All of these zones are swimming and nautical activity areas: including diving, surfing, or canoeing that is practiced on a regular basis on the Basque coast all year long. The sites followed are between the beaches of Muskiz and Sukarrieta : The Arena, Ereaga, Arrigunaga, Barinatxe, Arriatera, Atxabiribil, Plentzia, Bakio, Mundaka and Toña.

In 2009, 8 volunteers actively participated in the sampling. These 'Watermen testers' are for the most part surfers of the clubs along the coast (Peña Txuri, Mundaka Surf Taldea, El Pasillo, …) who are concerned about water quality at their spot and their local environment. In total, in the 2009 season, there were 342 samples analysed for the 10 zones followed.

When unfavourable results are obtained, Surfrider communicates this information to the towns concerned as well as to the waste water treatment providers, with the view of initiating a formal enquiry. This work is carried out in collaboration with AZTI, those responsible for the environment in the communities, water agencies in the Basque Country, the Basque government (health department), and the Biscay deputy general. The objective being, to commence a working dialogue for the reduction of contamination problems.

 

Beyond the Bay of Biscay, Gipúzkoa and Iparralde

The sample points are re-evaluated each year by the Surfrider team (volunteers, 'Watermen testers', employees) in order to better respond to the public’s questions. 2010 should see an extension of the network on the coast of Gipuzkoa and the French Basque coast. As such, 7 testing zones will be added to the existing network, bringing the number of sites to 17. The numerous volunteers will provide their support and bring to life this complementary network of water quality testing.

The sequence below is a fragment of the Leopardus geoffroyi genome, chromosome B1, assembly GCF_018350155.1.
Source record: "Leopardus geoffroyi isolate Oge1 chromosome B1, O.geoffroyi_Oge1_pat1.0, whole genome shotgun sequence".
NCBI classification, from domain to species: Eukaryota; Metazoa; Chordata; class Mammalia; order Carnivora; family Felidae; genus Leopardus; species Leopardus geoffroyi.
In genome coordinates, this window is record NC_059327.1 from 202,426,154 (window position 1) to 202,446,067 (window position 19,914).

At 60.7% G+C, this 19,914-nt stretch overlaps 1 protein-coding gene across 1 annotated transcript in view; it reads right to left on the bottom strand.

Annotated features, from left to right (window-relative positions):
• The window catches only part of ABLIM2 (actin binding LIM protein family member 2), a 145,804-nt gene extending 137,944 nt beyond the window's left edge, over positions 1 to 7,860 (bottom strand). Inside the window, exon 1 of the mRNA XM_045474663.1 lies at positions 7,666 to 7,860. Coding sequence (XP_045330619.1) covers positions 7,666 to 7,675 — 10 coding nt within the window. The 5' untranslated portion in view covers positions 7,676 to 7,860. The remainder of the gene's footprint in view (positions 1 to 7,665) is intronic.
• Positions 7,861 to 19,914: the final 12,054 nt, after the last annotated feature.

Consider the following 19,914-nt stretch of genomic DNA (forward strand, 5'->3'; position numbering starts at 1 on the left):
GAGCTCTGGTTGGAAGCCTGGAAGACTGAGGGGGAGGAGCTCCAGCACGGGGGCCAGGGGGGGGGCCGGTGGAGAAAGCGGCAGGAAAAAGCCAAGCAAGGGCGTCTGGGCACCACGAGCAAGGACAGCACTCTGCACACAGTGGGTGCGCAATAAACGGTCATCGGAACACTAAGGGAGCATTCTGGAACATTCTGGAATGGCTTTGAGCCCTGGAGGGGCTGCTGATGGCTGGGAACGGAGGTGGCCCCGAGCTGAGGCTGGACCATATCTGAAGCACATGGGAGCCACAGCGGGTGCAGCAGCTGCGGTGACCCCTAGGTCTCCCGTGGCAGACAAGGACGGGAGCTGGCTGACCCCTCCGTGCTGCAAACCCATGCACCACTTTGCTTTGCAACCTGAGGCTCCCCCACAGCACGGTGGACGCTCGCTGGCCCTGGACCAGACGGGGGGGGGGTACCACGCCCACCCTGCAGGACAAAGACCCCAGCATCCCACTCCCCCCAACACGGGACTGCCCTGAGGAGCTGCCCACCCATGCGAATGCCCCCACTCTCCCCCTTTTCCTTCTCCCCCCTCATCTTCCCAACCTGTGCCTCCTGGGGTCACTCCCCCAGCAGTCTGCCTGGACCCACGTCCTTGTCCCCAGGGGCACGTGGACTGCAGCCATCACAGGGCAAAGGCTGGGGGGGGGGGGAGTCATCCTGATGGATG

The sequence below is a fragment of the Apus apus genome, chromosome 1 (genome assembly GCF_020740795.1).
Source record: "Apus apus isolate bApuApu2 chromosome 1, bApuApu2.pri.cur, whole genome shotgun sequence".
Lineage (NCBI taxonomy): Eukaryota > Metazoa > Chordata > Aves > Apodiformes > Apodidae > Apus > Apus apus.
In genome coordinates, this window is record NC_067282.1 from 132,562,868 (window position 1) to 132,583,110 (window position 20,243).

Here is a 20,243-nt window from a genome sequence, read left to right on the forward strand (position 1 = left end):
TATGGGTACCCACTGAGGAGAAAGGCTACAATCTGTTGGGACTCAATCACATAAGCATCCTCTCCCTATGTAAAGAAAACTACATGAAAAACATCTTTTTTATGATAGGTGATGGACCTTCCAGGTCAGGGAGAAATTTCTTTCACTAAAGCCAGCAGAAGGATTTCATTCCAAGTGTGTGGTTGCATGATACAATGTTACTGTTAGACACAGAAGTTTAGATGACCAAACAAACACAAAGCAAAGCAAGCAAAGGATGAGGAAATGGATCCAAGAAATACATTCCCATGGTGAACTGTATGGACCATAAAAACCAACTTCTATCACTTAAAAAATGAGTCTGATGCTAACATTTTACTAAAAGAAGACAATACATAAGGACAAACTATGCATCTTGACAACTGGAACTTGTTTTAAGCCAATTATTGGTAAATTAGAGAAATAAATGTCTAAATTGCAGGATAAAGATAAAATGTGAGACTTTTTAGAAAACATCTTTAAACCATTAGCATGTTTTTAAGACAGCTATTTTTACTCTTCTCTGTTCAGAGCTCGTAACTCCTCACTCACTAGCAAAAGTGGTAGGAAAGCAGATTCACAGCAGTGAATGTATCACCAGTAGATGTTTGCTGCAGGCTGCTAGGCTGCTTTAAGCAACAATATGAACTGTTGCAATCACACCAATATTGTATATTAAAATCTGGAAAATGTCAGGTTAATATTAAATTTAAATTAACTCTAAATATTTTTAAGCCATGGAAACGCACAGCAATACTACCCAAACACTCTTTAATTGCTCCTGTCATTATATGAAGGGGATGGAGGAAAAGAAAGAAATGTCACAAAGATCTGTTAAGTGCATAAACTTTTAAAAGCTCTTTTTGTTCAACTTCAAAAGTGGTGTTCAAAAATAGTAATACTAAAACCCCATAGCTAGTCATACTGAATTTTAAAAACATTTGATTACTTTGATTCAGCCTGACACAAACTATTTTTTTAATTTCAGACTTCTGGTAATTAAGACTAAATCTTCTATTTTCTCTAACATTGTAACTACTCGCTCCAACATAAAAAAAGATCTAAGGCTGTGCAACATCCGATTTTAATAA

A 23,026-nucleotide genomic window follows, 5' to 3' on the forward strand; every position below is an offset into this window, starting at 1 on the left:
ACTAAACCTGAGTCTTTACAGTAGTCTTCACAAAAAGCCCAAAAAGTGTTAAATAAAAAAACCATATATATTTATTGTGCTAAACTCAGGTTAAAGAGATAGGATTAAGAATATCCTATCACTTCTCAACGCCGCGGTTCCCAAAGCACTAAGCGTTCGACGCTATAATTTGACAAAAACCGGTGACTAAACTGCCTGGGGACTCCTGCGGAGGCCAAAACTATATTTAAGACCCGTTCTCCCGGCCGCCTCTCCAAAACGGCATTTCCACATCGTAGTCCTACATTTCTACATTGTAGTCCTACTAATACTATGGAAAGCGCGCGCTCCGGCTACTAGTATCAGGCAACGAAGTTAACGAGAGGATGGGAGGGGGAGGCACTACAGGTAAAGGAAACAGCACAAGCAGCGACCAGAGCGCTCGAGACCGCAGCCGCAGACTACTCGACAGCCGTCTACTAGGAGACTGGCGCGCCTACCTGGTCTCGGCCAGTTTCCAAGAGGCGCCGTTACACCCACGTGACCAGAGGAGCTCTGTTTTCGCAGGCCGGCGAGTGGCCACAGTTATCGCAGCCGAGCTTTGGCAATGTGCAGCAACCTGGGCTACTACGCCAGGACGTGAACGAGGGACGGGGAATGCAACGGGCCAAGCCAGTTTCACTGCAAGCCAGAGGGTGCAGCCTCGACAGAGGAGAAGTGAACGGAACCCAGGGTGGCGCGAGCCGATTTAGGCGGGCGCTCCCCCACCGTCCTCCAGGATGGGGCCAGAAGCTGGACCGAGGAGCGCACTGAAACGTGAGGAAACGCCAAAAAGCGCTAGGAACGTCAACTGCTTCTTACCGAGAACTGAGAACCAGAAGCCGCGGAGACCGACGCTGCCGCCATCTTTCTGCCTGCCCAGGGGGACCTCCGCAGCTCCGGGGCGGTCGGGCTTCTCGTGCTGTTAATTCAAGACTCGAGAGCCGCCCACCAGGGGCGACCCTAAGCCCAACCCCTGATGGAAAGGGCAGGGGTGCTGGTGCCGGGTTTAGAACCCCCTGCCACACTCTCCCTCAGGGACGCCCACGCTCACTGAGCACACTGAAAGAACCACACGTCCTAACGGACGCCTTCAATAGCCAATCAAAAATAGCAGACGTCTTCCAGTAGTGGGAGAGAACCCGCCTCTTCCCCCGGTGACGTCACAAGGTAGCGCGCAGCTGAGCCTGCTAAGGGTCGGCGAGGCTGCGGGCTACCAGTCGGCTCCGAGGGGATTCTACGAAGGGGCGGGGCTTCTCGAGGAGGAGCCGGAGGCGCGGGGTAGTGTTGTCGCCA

Within the Framework of Mare Urdina's work on water quality, Surfrider Foundation, in collaboration with the Pyrenees Atlantique General Council, have organised the 'Bathing water quality' cross border conference on the 23 and 24 June 2010 at Hendeye. The conference will be a European meeting that allows specialists (state services, institutions, collectives, private managers/bodies…) to exchange their experiences regarding the management of bathing water quality in the context of the future application of the new Directive (2006/7/CEE).

 

 

 

Read more about Surfrider Europe's Bathing Waters program and water testing laboratories here.